New polls on Clinton: The one risk, of course, for Clinton doing this kind of rollout that seems so political, is that it can take a toll on favorability numbers because instead of lying low, it makes her look like she’s running. And if she’s viewed through a political lens, rather than a statesman-like lens, people put their partisan hats on and her numbers will likely suffer to a nearly even split. And that’s what a new NBC News/Wall Street Journal poll finds. Her favorability has also taken a bit of a hit in the past year: now only 44 percent view her positively while 37 percent view her negatively. That’s from the 48 percent positive to 32 percent negative in April of last year. And just 38 percent of those polled say they will “probably” vote for her while 37 percent said they’d definitely oppose her. That’s about the partisan baseline of support for anyone. Forty percent of independents say there’s no chance they will vote for her. A CNN/ORC poll released Tuesday showed 77 percent think she will win the Democratic nomination and 67 percent think she’ll then go on to win the presidency. Of course, back in 2007-2008, an even higher 74 percent thought she’d make it to the White House.

Daily Presidential Trivia: On this day in 1985, President Ronald Reagan called for the unconditional release of American hostages being held on TWA Flight 847. Where did the plan originally takeoff from? Be the first to Tweet us the correct answer using #PoliticsTrivia and you’ll get a Morning Line shout-out. Congratulations to Amanda Art (‏@NYNewsgirl) for guessing Monday’s trivia: What was the name of the organization that the Watergate burglars worked for? The answer was: CREEP (Committee to Re-elect the President).

LINE ITEMS

  • President Obama’s job approval rating stands at 41 percent, while his handling of foreign policy hit a new low at 37 percent, according to the NBC/WSJ poll .

  • The three Republican lawmakers vying for the position of House Majority Whip — Reps. Peter Roskam, Steve Scalise and Marlin Stutzman — will address their colleagues Wednesday morning ahead of a vote by the GOP conference on Thursday.

  • The House is scheduled to vote Wednesday on moving forward on a Veterans Affairs reform bill, similar to the one the Senate already passed, NewsHour’s Quinn Bowman reports. The bill would allow veterans to get care at non-VA hospitals. The Congressional Budget Office estimates the bill could cost as much as $54 billion a year.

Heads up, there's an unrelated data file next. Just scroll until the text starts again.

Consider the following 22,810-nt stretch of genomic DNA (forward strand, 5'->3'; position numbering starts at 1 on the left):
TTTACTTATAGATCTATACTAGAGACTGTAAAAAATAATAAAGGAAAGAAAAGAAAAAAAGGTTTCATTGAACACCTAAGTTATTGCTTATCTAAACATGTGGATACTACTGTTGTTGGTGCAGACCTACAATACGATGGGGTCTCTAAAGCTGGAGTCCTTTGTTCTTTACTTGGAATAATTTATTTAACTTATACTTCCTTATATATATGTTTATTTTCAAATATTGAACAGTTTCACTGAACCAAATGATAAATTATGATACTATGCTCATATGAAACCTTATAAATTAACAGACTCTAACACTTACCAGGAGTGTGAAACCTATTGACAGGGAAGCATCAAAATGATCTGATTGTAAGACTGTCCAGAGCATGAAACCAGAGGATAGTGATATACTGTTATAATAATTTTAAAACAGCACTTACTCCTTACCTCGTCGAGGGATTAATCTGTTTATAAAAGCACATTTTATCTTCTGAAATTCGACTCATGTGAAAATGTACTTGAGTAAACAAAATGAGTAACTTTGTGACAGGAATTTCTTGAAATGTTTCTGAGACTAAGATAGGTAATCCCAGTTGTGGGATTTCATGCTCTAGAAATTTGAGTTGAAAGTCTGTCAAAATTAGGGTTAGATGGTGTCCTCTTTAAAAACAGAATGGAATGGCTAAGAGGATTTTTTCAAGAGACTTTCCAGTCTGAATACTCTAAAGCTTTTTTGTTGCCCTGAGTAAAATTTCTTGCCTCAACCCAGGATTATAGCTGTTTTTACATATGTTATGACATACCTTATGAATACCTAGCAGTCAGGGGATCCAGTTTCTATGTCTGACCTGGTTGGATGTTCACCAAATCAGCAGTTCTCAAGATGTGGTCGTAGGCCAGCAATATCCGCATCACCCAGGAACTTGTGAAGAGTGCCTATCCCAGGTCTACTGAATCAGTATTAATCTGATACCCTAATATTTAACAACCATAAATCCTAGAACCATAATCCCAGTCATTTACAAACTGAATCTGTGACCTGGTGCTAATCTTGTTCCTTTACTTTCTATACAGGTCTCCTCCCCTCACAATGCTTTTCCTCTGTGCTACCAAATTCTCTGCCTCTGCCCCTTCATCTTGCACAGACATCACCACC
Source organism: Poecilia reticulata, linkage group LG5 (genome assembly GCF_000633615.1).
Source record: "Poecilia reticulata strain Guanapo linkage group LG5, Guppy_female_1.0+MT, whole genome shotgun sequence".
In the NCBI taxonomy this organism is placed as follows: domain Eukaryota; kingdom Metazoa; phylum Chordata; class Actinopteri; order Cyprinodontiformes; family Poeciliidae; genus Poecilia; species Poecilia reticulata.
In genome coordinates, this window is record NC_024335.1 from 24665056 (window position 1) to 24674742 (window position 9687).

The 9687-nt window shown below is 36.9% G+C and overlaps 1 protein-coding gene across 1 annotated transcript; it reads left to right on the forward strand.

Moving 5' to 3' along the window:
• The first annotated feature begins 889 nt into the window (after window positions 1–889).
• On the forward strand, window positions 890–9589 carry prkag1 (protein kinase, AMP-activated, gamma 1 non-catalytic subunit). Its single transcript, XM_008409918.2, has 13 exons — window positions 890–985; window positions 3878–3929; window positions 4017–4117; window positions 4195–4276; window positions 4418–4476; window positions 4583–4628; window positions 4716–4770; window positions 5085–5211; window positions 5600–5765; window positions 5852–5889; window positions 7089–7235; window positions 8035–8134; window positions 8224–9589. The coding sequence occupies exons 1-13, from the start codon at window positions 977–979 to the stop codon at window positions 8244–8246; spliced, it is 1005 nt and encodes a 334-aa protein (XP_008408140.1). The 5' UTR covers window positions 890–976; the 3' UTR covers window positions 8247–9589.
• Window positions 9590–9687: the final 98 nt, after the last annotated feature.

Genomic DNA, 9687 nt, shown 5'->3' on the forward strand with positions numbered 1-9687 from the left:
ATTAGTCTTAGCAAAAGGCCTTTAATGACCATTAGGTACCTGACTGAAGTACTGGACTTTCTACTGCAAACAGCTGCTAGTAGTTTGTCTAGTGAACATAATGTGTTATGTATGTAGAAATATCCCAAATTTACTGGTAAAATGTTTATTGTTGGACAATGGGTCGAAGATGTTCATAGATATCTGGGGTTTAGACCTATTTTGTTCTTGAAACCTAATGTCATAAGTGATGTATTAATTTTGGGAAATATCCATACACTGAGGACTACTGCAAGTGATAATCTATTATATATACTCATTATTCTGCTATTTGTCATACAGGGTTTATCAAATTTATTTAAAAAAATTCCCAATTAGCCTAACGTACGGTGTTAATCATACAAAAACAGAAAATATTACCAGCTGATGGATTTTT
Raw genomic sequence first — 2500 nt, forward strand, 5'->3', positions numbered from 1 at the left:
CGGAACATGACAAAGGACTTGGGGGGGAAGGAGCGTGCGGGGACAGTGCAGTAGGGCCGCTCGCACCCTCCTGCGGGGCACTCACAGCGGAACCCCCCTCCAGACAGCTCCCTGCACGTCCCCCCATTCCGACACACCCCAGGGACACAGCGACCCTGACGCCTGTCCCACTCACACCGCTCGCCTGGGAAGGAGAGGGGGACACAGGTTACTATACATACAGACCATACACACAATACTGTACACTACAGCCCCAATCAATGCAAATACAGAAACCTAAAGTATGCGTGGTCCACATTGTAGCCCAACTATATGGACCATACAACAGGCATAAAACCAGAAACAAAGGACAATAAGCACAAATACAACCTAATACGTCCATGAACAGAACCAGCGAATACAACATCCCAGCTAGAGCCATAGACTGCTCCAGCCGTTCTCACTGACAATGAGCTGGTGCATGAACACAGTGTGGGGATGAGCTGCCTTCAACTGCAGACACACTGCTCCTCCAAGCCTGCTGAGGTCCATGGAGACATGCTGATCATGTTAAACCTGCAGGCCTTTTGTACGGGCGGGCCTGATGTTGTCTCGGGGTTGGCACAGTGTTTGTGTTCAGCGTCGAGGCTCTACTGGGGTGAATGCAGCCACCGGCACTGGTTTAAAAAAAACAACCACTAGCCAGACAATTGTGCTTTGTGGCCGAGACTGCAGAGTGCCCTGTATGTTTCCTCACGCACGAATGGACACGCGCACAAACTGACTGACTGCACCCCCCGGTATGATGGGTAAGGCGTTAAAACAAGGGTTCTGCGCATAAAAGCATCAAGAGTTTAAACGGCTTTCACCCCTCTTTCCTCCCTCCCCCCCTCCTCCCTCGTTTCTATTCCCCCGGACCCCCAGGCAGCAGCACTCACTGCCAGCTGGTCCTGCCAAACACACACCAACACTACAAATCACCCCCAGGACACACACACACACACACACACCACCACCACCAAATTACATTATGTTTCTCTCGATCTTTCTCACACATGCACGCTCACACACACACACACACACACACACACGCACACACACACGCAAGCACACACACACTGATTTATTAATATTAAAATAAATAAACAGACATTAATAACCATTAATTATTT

• A new Quinnipiac University poll released Wednesday shows Iowa Democratic Senate candidate Bruce Braley leading his GOP opponent, Joni Ernst, 44 percent to 40 percent. Women support Braley by 11 points while men back Ernst by 4 points. That’s a reverse from other polls showing Ernst ahead in the past two weeks.

  • Michigan Republican Senate candidate Terri Lynn Land released a new television ad Tuesday that likens the partisan fighting in Washington to misbehaving children. “As a mom, I know how to break up a fight. That’s a lesson I’ll teach to Washington, D.C. and Congress,” Land says in the spot.

  • The Washington Post’s Reid Wilson reports that Sen. Lamar Alexander (R) bought “$375,000 in ads during the three weeks leading up to the Aug. 7 primary, in which he faces a host of Republican challengers led by state Rep. Joe Carr (R).”

  • Washington Post columnist Ruth Marcus criticizes Mr. Obama’s take on history, writing: “Every capable leader learns from history. But key moments of the Obama presidency demonstrate that he has erred in precisely the opposite direction, by being overly reluctant to repeat the mistakes of his predecessors.”

  • The New York Times’ Carl Hulse looks at how Wichita, Kansas, residents feel about the Koch Brothers, whose company is headquartered in the city.

  • The Senate Conservatives Fund is spending another $210,000 for a TV spot supporting state Sen. Chris McDaniel in Mississippi ahead of Tuesday’s runoff. It goes right at incumbent Sen. Thad Cochran’s length of tenure. The message: “If you haven’t gotten the job done in 41 years,” one man says, “you’re not going to get it done in six more.”

  • A Democratic political operative is working with Mississippi Conservatives PAC and All Citizens for Mississippi — a super PAC that shares an address with New Horizon Church — to boost African American turnout for Sen. Thad Cochran.

  • The National Republican Congressional Committee has reserved $30 million in TV ads for this fall.

  • The Florida Democratic Party is up with its first ad hitting Gov. Rick Scott. Here’s how it starts: “Maybe you’ve heard about what was the largest Medicare fraud in history, committed when Rick Scott was a CEO. Or that Scott’s company paid record fraud fines of $1.7 billion.”

  • New England’s governors, except for Maine Gov. Paul LePage, have agreed to work across state borders, including sharing prescription data, to reduce the drug overdoses afflicting their states.

  • After a day of mostly friendly questions from the Senate Banking Committee, it appears San Antonio Mayor Julian Castro will breeze through confirmation as Mr. Obama’s housing secretary.

  • The Senate Special Committee on Aging will report Wednesday that the Social Security Administration has been arbitrarily closing field offices and reducing services to communities just as the baby boomer generation needs them most.

  • Louisiana GOP Rep. Vance McAllister, the congressman who was caught kissing a staffer on a security camera, is now considering running for re-election, after previously announcing his retirement.

  • The former Republican who changed his name to Cesar Chavez has been removed from the Democratic ballot in Arizona’s heavily Hispanic 7th Congressional District because of invalid signatures.

  • A new study finds that the most corrupt states, including Louisiana, Mississippi and Tennessee, spend more on construction, highways and salaries than states that are less corrupt.

  • Keep an eye on the Rundown blog for breaking news throughout the day, our home page for show segments, and follow @NewsHour for the latest.

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Questions or comments? Email Domenico Montanaro at dmontanaro-at-newshour-dot-org or Terence Burlij at tburlij-at-newshour-dot-org.